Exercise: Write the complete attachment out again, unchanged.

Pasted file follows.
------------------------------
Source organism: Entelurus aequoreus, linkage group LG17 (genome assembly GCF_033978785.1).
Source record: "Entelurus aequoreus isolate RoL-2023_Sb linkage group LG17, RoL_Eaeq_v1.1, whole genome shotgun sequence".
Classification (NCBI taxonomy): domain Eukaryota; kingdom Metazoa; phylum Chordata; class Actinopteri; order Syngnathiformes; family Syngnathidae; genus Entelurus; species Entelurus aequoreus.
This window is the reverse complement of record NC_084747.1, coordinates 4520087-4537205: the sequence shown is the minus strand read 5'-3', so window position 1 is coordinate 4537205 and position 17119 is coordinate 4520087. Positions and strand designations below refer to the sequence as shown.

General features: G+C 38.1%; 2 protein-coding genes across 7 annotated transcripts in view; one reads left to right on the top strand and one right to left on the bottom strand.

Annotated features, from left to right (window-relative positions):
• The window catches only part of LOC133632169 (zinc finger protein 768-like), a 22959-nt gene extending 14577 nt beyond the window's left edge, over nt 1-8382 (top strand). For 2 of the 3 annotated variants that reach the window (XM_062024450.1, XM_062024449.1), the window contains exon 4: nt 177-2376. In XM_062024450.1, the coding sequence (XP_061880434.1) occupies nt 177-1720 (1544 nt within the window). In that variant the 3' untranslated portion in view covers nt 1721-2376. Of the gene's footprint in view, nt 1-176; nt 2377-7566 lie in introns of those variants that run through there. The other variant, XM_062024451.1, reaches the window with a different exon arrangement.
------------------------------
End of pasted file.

Source organism: Entelurus aequoreus, linkage group LG17 (genome assembly GCF_033978785.1).
Source record: "Entelurus aequoreus isolate RoL-2023_Sb linkage group LG17, RoL_Eaeq_v1.1, whole genome shotgun sequence".
Classification (NCBI taxonomy): domain Eukaryota; kingdom Metazoa; phylum Chordata; class Actinopteri; order Syngnathiformes; family Syngnathidae; genus Entelurus; species Entelurus aequoreus.
This window is the reverse complement of record NC_084747.1, coordinates 4520087-4537205: the sequence shown is the minus strand read 5'-3', so window position 1 is coordinate 4537205 and position 17119 is coordinate 4520087. Positions and strand designations below refer to the sequence as shown.

General features: G+C 38.1%; 2 protein-coding genes across 7 annotated transcripts in view; one reads left to right on the top strand and one right to left on the bottom strand.

Annotated features, from left to right (window-relative positions):
• The window catches only part of LOC133632169 (zinc finger protein 768-like), a 22959-nt gene extending 14577 nt beyond the window's left edge, over nt 1-8382 (top strand). For 2 of the 3 annotated variants that reach the window (XM_062024450.1, XM_062024449.1), the window contains exon 4: nt 177-2376. In XM_062024450.1, the coding sequence (XP_061880434.1) occupies nt 177-1720 (1544 nt within the window). In that variant the 3' untranslated portion in view covers nt 1721-2376. Of the gene's footprint in view, nt 1-176; nt 2377-7566 lie in introns of those variants that run through there. The other variant, XM_062024451.1, reaches the window with a different exon arrangement.